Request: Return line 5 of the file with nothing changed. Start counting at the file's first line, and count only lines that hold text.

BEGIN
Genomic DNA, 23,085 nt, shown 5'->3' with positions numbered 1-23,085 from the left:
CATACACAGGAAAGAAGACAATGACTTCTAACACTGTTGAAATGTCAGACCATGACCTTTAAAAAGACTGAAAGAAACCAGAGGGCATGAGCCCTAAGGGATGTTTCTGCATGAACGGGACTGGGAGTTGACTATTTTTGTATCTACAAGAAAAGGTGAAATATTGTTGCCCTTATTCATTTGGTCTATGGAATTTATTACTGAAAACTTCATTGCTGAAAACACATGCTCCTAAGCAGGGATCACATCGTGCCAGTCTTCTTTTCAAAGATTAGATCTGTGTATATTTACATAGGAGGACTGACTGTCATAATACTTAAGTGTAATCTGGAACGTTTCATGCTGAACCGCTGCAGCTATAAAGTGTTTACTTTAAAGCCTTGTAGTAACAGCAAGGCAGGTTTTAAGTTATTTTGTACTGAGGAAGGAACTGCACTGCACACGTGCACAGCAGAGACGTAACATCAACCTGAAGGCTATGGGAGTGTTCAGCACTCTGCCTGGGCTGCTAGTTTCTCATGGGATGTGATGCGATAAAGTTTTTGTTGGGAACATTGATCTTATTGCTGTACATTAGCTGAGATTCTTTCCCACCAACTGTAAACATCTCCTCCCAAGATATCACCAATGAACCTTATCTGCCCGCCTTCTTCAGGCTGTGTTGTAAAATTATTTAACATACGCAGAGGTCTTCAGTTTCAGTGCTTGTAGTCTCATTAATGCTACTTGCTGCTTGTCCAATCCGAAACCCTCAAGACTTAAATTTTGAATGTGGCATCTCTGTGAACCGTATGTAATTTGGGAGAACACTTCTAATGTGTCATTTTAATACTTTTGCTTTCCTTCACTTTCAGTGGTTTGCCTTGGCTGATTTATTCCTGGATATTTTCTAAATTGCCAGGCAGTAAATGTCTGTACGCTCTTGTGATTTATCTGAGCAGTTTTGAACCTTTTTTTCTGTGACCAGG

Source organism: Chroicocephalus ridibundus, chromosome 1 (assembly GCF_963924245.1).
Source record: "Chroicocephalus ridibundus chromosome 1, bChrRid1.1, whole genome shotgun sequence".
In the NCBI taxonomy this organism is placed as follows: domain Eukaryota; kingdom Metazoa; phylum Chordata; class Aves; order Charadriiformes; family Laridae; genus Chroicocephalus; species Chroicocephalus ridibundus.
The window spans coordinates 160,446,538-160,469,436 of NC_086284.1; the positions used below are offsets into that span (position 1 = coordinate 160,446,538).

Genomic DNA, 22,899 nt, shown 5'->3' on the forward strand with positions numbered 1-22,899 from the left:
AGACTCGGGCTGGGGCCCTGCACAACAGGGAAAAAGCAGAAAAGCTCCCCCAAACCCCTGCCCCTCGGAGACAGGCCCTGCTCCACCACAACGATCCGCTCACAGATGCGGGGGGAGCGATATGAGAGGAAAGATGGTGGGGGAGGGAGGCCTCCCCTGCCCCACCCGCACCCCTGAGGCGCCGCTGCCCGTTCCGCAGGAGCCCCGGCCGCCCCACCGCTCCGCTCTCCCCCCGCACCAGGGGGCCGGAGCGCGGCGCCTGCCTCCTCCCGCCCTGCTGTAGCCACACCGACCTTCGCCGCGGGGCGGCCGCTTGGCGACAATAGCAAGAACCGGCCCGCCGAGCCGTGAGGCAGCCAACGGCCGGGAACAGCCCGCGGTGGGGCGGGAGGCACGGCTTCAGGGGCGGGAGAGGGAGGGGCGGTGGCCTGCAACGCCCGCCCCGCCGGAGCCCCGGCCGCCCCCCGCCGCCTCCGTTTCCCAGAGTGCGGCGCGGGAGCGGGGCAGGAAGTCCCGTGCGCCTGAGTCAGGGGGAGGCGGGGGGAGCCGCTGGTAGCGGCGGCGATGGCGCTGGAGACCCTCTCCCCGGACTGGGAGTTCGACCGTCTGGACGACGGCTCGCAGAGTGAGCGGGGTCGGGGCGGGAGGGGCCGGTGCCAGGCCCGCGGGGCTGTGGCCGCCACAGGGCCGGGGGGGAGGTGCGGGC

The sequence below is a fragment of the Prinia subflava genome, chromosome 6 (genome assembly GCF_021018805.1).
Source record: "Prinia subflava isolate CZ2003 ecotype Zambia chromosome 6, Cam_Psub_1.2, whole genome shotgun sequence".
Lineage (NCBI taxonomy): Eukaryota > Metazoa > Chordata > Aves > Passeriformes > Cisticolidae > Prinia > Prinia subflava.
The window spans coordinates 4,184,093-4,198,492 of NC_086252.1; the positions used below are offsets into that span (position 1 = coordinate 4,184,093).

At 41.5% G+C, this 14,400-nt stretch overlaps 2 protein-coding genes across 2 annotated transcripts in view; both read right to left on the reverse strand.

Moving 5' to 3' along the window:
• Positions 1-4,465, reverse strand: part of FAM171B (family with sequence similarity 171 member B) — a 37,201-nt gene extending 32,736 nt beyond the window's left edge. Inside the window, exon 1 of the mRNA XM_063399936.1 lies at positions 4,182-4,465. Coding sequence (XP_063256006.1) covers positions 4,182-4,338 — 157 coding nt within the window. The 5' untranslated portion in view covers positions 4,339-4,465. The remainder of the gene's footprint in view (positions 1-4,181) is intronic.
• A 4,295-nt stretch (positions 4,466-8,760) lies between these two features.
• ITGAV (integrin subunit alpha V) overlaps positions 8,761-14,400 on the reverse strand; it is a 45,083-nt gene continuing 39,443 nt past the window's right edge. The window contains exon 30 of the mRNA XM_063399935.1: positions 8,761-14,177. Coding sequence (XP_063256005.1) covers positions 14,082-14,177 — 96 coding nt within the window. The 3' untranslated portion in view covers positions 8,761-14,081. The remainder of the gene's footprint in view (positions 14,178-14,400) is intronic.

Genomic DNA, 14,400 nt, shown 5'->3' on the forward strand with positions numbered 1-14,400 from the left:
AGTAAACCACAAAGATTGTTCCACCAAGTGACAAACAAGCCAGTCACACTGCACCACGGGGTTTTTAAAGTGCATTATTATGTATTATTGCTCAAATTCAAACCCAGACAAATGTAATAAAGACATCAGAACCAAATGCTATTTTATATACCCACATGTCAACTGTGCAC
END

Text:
In the NCBI taxonomy this organism is placed as follows: domain Eukaryota; kingdom Metazoa; phylum Chordata; class Aves; order Charadriiformes; family Laridae; genus Chroicocephalus; species Chroicocephalus ridibundus.